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The Daily Brief: Israel Closes its Borders Over Omicron

Naftali Bennett wants governmental approval for a 14 Days ban on foreigners

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israel omicron
  • Israel’s Prime Minister, Naftali Bennett, asked the government to approve the 14 day ban on all foreigners entering Israel to avoid Omicron, a more dangerous COVID variant, from entering the country.
  • If the government puts this ban in effect, Israel would be the first of all the countries to close its borders to everyone. 
  • Naftali Bennett has asked for 14 days in the hopes that by that time the Scientific world will be able to assess the effectiveness of the vaccines against the new variant. 
  • Israel has already placed a ban on all foreigners coming in from African countries since Friday however, citizens are allowed to come back into the country but must quarantine fully.
  • The officials say that they already expect the omicron variant to be present in all of the countries but are hoping the current vaccines are able to fight it off.
  • Israel is not alone in restricting people coming in from African countries, USA has also set a travel ban as such and UK is making its face mask and other COVID mandates more stricter.

Other Headlines:
Syria’s Northwestern Town Idlib Gets hit by Turkish Lira Crisis

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  • Earlier this week, the Turkish lira, compared to the US dollar, crashed to an all-time low. With inflation approaching 20 percent, and President Recep Tayyip Erdogan endorsing sharp interest rates, the Turkish currency lost about 40% of its value over the past year.
  • Syria had adopted the Turkish currency about a year ago, and now Turkey’s fiscal crisis has affected about 4.4 million Idlib residents and displaced about half of them. 
  • Due to Syria’s weak economy, the country relies heavily on international aid for sustenance. As a consequence of this, many Idlib families are struggling to cope with the price shock and unable to secure the basic necessities to survive. Many are expecting aid for the winter to significantly decline, and, due to this, the Turkish lira crisis could be a critical blow.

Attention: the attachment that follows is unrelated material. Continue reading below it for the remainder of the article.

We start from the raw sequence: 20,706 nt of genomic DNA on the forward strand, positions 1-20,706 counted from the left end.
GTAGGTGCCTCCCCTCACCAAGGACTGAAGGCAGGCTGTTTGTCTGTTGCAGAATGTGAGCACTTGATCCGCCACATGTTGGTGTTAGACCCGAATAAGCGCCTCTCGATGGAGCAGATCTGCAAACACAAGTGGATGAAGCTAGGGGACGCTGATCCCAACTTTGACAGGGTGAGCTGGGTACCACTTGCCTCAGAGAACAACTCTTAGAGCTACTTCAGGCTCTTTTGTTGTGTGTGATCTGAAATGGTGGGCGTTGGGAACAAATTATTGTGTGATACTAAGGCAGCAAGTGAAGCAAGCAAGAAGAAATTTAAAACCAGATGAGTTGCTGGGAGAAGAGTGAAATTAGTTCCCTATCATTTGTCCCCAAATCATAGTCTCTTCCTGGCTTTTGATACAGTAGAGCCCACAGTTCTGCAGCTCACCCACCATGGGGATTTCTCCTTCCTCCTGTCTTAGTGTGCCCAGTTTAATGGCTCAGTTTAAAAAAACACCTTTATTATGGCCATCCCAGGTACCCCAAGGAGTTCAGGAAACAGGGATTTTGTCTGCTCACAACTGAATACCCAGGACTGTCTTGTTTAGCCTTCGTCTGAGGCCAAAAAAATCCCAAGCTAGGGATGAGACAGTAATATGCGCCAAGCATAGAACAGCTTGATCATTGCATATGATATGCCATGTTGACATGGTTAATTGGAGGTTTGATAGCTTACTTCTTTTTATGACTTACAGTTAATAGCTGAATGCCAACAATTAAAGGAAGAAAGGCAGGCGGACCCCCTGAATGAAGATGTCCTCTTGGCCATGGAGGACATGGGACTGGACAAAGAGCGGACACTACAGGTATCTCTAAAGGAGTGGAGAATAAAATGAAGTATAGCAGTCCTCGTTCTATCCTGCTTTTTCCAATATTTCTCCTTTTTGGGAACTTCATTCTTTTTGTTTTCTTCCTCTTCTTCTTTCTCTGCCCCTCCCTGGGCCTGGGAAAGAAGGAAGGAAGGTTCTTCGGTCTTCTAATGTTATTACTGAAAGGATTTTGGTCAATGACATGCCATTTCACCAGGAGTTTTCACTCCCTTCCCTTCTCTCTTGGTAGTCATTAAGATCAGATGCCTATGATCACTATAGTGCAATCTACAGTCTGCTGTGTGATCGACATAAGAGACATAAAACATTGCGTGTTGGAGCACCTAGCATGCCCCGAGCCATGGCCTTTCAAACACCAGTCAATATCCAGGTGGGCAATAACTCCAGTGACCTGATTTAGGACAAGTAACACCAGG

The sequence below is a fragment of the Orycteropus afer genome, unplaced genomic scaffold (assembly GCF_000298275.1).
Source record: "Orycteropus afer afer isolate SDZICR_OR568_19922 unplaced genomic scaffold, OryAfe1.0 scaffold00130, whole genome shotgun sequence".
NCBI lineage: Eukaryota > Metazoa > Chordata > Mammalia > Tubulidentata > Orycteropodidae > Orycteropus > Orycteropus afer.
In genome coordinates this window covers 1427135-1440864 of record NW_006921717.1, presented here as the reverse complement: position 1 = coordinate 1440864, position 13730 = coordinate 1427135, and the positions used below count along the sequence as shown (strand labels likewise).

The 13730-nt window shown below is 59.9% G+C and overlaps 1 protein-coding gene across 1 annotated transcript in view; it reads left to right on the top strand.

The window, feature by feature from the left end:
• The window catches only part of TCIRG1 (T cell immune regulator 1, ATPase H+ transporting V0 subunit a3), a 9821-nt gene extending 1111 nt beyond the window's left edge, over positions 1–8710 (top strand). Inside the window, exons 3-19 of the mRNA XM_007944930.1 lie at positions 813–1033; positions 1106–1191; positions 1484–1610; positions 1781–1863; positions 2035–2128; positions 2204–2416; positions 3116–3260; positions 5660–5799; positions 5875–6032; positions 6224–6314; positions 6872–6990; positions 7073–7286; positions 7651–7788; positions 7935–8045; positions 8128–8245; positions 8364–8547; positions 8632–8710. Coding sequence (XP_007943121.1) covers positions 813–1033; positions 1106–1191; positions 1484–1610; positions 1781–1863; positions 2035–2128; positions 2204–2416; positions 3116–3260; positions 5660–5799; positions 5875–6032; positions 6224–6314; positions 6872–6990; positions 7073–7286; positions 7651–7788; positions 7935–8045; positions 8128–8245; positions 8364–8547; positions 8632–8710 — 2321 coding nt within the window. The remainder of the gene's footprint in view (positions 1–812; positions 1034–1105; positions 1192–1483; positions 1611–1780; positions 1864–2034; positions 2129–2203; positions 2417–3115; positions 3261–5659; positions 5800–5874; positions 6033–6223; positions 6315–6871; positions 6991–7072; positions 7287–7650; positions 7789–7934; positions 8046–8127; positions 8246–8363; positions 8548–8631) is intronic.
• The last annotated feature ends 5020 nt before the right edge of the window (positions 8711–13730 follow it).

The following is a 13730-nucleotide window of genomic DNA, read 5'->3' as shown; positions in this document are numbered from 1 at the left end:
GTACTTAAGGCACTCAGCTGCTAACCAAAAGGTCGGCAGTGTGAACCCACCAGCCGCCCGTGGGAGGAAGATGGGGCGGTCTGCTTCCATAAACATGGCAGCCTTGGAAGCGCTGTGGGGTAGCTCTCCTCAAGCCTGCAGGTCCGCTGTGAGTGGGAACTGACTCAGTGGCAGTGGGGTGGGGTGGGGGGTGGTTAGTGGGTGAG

Foul Play Over Honduran Election

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  • Current voting and election unrest in Honduras is painting a very familiar picture of what might be coming next if Xiomara Castro, the leading party challenger, does not win. 
  • Honduras has experienced election aftermath chaos in 2017 in which many people lost their lives. The current elections have already seen worse death rates than the 2017 elections.
  • Fears of the National party not accepting the electoral results are making the tense situation worse and setting the whole country at unrest. 
  • The National electoral council website is said to be down as well, blocking people from finding voting sites around the country.

Storm Arwen 98 mph Winds Thrashes the UK

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  • As the UK gets battered by severe winds, rain and snow caused by Storm Arwen, at least two people have been reported to have died.
  • The Met Office issued rare red warnings on Friday across Scotland and England, with wind speeds up to 98mph, causing more than 100,000 people to lose power in Scotland. The Met Office also warned residents to take caution around coastlines as the severe weather would make the seas and coastlines particularly dangerous.